The classical story is told in the right foreground, with the pale Hyacinthus visibly bruised on his cheek, but hardly in the throes of death. Apollo is swooning above him, and the Cupid to the right also seems to have suffered some facial injury, perhaps in sympathy. Above that group is a grinning Pan, in the form of a Herm, and a brightly coloured parrot, who seems to have escaped from another story.

On the left of the painting are a motley group of witnesses, wearing the most extraordinary headgear and clothing. Tiepolo does manage to show some hyacinth flowers, at the right bottom corner, at the foot of which are the racquet and balls. The colour of those flowers is far from that of Tyrian purple, as given in the text, but may of course have faded over time.

For completion, Tiepolo tucks some cypress trees in the background, alluding both to the previous story of Cyparissus, and Apollo’s grief.

Jean Broc (1771–1850), The Death of Hyacinth (1801), oil on canvas, 175 x 120 cm, Musée Sainte-Croix, Poitiers, France. Wikimedia Commons.

Jean Broc’s The Death of Hyacinth (1801) is a dramatically-lit and overtly homoerotic interpretation, which includes the discus at the lower left, and some hyacinth flowers at the lower right.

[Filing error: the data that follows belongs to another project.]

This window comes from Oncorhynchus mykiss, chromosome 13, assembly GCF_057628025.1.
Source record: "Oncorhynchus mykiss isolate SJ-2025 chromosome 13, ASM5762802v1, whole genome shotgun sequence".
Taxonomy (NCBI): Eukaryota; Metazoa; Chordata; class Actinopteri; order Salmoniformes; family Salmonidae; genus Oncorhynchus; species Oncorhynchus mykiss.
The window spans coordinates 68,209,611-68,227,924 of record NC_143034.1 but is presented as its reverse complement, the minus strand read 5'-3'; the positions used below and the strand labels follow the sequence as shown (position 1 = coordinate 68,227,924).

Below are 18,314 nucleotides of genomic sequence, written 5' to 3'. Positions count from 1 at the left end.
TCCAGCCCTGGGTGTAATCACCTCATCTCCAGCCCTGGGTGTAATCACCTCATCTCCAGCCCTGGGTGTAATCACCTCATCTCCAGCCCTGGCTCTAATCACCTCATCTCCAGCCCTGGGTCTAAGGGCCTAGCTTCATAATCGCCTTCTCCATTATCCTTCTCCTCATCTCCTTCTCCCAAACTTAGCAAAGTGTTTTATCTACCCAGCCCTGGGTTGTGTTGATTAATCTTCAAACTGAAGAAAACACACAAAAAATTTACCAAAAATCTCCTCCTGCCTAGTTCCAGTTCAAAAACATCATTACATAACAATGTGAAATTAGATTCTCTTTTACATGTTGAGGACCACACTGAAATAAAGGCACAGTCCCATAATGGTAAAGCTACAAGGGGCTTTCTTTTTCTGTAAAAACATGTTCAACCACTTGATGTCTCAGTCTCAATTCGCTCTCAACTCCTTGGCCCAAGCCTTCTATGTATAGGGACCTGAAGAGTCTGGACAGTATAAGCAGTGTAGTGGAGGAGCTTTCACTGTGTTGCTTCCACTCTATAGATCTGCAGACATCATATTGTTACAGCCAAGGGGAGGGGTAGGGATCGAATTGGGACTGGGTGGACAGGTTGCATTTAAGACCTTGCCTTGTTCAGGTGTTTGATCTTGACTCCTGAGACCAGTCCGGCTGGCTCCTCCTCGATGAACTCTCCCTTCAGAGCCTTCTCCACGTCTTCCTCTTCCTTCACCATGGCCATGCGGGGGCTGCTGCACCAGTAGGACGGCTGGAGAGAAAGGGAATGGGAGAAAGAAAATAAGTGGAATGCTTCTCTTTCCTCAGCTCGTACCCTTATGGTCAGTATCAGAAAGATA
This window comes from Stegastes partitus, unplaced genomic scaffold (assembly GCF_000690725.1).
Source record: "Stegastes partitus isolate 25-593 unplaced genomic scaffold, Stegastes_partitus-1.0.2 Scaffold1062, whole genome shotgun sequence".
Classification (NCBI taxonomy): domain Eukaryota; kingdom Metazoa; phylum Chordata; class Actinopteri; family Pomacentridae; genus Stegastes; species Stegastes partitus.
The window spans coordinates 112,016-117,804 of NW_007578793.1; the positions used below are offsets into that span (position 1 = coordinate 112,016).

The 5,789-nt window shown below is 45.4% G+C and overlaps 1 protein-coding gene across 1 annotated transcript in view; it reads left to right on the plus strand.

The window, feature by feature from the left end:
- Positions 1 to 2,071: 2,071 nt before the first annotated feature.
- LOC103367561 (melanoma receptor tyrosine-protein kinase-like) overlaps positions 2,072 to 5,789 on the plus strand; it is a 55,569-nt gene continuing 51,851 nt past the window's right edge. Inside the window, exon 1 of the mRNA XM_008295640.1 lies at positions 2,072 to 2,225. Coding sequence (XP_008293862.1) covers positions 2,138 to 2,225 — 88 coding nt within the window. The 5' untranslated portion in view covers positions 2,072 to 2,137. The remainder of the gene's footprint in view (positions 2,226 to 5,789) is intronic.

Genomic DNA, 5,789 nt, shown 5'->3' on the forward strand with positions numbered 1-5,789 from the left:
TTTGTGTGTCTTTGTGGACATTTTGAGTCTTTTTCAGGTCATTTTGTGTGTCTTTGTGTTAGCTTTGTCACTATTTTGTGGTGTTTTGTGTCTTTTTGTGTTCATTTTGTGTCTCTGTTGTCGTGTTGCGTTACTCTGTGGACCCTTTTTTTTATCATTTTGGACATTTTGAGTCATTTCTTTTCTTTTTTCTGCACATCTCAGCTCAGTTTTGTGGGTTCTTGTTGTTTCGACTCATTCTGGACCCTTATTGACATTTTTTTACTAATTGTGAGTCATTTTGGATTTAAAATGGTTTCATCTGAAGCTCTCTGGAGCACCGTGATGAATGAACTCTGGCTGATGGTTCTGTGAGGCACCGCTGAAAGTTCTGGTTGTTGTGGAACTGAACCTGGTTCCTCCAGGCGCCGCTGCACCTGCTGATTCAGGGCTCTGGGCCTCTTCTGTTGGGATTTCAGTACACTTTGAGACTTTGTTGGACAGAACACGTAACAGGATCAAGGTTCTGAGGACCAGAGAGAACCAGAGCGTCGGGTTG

There is still controversy, though, over whether the flowers which arose from the blood of Hyacinthus were actually intended to be hyacinths. As no one seems to have come up with a more plausible alternative, and none of the paintings here shows them particularly well, I’d like to end with one of the best floral still life paintings of hyacinths.

Alfrida Baadsgaard (1839-1912), Still Life with Hyacinths and Butterfly (date not known), oil on canvas, 58 × 47.5 cm, location not known. Wikimedia Commons.

Alfrida Baadsgaard (1839-1912) was a particularly talented floral artist and author, and her undated Still Life with Hyacinths and Butterfly gives you a good choice of colours. All we need do then is add a few to the foot of Tiepolo’s wickedly humorous painting.

The English translation of Ovid above is taken from Ovid. Metamorphoses. Tr. Brookes More. Boston. Cornhill Publishing Co. 1922, at Perseus. I am very grateful to Perseus at Tufts for this.